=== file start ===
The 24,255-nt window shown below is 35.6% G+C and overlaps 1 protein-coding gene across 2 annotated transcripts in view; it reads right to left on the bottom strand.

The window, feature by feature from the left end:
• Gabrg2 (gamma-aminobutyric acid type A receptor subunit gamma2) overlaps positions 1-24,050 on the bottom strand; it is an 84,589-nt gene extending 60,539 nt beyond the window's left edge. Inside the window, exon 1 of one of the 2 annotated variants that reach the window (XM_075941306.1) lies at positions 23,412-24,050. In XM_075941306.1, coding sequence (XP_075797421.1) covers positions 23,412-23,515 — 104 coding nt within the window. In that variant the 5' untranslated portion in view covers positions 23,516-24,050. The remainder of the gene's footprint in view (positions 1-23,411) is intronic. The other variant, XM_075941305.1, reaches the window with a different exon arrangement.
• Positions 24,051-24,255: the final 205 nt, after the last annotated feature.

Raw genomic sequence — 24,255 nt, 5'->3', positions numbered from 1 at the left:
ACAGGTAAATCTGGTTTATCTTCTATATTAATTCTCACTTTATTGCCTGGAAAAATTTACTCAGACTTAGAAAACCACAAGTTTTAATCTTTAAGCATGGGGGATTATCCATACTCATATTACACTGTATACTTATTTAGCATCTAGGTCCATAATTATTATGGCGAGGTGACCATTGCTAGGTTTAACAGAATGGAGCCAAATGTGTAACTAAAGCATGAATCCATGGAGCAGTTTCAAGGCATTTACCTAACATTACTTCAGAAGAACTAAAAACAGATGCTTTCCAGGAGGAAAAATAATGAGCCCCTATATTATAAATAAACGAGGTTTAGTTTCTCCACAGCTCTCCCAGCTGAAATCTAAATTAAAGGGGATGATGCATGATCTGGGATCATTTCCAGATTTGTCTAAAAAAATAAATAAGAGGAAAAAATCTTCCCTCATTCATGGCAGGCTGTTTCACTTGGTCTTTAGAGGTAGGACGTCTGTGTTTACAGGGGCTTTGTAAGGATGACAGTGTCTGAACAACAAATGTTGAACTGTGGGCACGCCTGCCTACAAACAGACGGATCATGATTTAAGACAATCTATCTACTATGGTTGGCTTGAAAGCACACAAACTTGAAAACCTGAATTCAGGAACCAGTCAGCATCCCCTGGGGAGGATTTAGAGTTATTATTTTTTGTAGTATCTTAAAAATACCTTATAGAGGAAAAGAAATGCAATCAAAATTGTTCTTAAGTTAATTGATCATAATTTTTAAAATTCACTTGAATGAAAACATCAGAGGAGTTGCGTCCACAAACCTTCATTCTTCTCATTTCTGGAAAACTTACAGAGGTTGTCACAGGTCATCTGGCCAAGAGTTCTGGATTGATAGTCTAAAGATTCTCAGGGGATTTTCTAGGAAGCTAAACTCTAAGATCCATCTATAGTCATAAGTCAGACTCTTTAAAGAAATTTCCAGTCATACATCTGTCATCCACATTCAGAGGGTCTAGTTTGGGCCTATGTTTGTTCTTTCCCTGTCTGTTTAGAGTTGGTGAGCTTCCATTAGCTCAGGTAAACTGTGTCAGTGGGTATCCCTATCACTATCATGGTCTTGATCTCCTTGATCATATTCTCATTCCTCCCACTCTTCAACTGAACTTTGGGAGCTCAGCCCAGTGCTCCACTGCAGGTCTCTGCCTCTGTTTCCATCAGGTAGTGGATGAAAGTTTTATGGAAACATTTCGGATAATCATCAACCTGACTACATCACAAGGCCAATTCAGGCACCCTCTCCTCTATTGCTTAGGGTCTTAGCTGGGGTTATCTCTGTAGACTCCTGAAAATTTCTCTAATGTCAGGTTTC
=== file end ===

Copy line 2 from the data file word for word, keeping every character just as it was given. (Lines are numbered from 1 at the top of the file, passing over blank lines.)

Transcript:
The window, feature by feature from the left end: